I was waiting on more comment before I removed it. Personally I trust Anderson, because he has always tended to be quite cautious and conservative on these matters, though as I said earlier I am no great expert on the Kimballs, otherwise I would have removed it awhile ago. The trouble with WR is that we have no means to delete the cast away unsourced (and perhaps non existent) 'parentage' once removed. DMaxwell
Actually, as noted above, the alternative parentage is not "non existent". They have other documented children. The problem is that much in genealogy is not known. Just because there is a predilection by one person towards one answer does not make the other untrue, until something can be proven one way or the other. Everybody is so anxious to have one answer, but that doesn't represent the situation. The situation is there are two possibilities. Really, both parents should be listed for now, with a note that the answer is not known and detailing the evidence pointing both ways. Evidence is what makes proof, not Anderson. Yes he has generally very good judgment, but his opinion is simply that, and does not constitute proof.
In his article Anderson calls the two brothers, but I don't see that he presents any real evidence for that. Everything appears to be Anderson calling them or describing them as brothers, and no actual documents saying that, as when he quotes a deed involving "Henry Kemball of Watertowne" but adds in the text in his own words "acting as agent for his brother Richard Kimball". Is he assuming the brother relationship, or does the deed say so? If the deed says so, he should have quoted it, so I have to assume he is assuming the brother relationship. The older Kimball Family in America says "According to Bond and other writers Richard and Henry were brothers. There is but little evidence to support this supposition, and it seems to be mainly founded on the fact that they both came over on the same vessel." Richard's one appearance in England documents occurs in county Suffolk where a family headed by a Henry Kimball is known to exist, while Henry and the Richard of Lawford are of county Essex. Basically, a lot is being read into the fact that Richard and Richard of Lawford are both wheelwrights. After all, Richard of Lawford gave his tools to son Henry, not to a son Richard, of whom there is no mention in the will. And Anderson admits that assigning Henry to Richard of Lawford is basically a matter of geography, which is the same logic somebody else used to assign Richard to Henry of Rattlesden. --Jrich 17:12, 17 December 2012 (EST)
Well, the way it is listed now is confusing. Middle names are basically unheard of in this period. Is the 'mother' Johanna or Martha? I see that a Johanna had Kemball children baptized, but the way these group sheets usually go is when an early modern pedigree has a 'middle' name it often means that the compiler is creating a composite person who is probably actually two separate people. I completely oppose having dual parents on this or indeed any page. It only creates confusion for the reader. If you oppose adding Anderson's scenario, maybe then its best to leave it as it is now, relegated to the comments as an assertion, which is exactly what it is given that Anderson is not as far as I know a Kimball researcher, and the given 'parentage' on the page removed for both Richard and Henry. Dmaxwell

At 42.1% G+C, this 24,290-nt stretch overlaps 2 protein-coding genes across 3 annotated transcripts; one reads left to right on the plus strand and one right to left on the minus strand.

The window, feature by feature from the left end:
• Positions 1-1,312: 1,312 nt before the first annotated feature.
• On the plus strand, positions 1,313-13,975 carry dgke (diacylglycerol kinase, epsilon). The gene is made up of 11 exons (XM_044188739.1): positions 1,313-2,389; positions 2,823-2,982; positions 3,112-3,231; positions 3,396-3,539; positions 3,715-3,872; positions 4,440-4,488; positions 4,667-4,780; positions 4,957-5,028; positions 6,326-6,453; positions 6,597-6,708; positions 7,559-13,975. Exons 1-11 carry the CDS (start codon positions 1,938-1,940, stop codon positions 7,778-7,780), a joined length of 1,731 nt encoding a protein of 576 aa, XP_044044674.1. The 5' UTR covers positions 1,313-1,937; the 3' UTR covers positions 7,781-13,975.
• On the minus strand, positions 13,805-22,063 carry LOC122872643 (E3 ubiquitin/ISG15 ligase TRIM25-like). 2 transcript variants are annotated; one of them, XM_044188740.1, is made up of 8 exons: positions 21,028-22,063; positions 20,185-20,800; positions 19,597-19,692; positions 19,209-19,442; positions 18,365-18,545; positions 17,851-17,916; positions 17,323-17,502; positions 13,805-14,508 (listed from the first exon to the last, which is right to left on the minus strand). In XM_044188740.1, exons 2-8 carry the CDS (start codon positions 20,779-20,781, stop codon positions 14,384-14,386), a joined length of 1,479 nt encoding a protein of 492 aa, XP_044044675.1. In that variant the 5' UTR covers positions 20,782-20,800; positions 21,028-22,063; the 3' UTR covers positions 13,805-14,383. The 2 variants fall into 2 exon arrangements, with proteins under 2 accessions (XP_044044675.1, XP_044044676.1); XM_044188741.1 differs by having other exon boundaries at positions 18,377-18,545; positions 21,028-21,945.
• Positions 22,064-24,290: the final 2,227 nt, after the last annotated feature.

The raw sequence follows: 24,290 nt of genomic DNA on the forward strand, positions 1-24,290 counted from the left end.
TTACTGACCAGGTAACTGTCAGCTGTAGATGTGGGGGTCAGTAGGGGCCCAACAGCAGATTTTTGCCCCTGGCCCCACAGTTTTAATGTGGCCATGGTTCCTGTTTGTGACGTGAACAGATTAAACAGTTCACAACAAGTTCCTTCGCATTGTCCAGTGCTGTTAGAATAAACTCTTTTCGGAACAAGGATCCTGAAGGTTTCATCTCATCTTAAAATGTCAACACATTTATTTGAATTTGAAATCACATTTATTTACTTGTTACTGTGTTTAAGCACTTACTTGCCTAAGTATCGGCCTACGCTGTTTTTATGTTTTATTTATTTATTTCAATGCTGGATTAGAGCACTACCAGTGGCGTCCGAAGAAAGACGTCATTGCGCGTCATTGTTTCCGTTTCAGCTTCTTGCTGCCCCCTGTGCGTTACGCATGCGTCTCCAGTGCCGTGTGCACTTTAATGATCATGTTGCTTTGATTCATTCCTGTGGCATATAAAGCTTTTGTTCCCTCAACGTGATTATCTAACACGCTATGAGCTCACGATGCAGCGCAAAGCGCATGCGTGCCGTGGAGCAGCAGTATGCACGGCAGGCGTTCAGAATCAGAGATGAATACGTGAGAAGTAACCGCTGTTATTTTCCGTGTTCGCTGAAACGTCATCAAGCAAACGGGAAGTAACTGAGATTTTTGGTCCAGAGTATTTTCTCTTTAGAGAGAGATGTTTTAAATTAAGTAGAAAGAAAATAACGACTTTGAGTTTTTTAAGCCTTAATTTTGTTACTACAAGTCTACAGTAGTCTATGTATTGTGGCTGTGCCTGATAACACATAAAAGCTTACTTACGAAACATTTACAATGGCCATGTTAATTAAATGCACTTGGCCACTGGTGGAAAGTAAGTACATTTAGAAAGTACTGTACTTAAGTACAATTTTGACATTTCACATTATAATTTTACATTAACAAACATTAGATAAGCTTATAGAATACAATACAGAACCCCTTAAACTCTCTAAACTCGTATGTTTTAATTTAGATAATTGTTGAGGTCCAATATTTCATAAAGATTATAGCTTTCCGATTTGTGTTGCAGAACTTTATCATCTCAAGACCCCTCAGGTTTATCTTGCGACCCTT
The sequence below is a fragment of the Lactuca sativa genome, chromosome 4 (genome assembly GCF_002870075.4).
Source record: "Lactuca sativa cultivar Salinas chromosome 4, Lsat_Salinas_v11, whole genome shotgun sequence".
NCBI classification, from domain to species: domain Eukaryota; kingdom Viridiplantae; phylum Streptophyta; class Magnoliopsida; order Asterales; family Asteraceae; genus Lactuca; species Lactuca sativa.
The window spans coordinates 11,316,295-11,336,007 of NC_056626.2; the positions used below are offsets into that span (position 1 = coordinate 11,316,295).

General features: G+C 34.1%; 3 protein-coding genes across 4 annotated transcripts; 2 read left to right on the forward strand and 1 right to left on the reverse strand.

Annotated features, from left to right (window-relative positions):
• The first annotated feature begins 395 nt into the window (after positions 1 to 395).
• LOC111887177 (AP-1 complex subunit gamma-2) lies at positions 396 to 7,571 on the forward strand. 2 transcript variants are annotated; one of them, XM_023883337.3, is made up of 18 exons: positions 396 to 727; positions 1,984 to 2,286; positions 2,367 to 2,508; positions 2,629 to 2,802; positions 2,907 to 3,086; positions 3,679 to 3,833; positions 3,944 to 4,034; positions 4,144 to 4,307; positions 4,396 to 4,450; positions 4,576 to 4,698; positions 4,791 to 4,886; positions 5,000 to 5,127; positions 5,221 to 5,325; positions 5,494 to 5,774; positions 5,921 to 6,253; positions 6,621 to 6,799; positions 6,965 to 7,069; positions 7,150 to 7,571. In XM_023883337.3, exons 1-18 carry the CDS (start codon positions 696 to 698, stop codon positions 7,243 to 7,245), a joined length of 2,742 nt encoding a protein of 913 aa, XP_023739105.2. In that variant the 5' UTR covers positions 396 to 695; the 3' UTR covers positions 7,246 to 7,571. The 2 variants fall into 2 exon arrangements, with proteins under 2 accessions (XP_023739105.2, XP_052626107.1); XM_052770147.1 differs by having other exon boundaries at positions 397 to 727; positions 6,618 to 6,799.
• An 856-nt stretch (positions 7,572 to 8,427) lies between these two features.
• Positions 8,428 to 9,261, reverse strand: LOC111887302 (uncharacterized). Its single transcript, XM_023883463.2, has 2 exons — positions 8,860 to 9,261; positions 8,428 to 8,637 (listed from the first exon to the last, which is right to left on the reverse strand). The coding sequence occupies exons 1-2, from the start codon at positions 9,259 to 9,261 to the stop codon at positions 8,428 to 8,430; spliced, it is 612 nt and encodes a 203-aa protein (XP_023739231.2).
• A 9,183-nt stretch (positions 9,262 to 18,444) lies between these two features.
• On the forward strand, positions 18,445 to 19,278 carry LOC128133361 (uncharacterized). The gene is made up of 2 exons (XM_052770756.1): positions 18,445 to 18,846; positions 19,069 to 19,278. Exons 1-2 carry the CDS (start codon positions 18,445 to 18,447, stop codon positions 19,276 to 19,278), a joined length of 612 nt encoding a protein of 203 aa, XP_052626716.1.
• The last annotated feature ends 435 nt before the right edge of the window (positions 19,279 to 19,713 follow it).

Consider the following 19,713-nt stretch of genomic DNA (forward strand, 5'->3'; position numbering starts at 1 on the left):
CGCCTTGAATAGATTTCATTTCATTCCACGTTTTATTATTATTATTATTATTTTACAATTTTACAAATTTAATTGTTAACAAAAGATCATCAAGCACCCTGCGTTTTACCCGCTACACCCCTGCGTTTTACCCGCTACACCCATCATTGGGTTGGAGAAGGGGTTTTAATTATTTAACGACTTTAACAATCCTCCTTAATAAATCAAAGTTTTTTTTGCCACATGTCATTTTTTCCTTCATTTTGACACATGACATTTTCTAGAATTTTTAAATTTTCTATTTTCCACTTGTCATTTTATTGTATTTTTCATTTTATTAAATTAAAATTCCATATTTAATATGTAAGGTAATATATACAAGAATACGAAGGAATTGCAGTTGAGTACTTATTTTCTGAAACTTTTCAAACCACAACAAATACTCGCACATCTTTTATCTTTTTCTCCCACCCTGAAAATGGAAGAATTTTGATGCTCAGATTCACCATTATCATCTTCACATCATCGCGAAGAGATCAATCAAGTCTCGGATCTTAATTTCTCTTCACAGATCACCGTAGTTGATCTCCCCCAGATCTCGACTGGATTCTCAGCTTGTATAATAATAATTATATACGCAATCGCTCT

I think what is important is to represent what is known precisely and to identify assumptions and guesses clearly. In this case, we don't know and we have two candidates, and that is what I think the page should reflect. I don't oppose adding Anderson's scenario and never said that, I only oppose adding it at the expense of the other candidate, since neither is proven. I think having only one would be doing a disservice to the reader in not reflecting what seems to me two very possible alternatives. If we add none, the first GEDCOM touching this family will undoubtedly add one or the other, so I think that should be pre-empted by having both there already. Some day we may know the answer, then one can be removed and the commentary updated.
I don't vouch for the name of the mother, I only know that in 1589 Rachel was baptized to a Henry and Johan Kemball according to the transcript cited above, at the same place Richard and Ursula Kemball baptized their eldest child, Henry in 1615. I don't do English research. I have heard that the English were not quite the same with middle names as Americans and I believe they were not uncommon in some classes of nobility. But whether Martha is the product of a confused researcher or whether it is valid, I can't say. --Jrich 18:42, 17 December 2012 (EST)
Whether to link both sets of candidate parents or neither seems to be a problem that can pop up anywhere, so I've added a topic on the Watercooler page to solicit other's ideas. --Robert.shaw 04:30, 18 December 2012 (EST)